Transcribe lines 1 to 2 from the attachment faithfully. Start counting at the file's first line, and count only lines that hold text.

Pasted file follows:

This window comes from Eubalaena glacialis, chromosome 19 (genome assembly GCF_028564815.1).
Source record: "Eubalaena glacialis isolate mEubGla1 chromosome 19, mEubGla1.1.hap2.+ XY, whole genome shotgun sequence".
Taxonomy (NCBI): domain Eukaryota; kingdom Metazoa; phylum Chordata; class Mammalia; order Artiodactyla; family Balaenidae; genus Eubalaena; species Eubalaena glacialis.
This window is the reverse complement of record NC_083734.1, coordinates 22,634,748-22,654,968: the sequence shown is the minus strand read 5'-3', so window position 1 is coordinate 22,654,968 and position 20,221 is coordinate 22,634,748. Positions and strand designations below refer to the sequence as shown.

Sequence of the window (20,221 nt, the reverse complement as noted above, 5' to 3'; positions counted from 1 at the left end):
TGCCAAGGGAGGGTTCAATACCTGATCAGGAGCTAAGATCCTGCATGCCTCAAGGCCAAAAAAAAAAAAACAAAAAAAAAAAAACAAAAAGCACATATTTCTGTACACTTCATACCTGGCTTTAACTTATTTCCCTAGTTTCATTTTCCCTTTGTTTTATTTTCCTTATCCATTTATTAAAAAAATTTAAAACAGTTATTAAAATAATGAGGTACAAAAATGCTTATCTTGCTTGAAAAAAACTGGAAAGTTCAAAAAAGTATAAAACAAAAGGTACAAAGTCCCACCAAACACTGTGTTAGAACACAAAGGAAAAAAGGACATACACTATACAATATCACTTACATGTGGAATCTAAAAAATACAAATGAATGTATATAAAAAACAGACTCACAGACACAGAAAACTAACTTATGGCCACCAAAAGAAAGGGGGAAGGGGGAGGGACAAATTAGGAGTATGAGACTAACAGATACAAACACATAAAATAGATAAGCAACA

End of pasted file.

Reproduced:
This window comes from Eubalaena glacialis, chromosome 19 (genome assembly GCF_028564815.1).
Source record: "Eubalaena glacialis isolate mEubGla1 chromosome 19, mEubGla1.1.hap2.+ XY, whole genome shotgun sequence".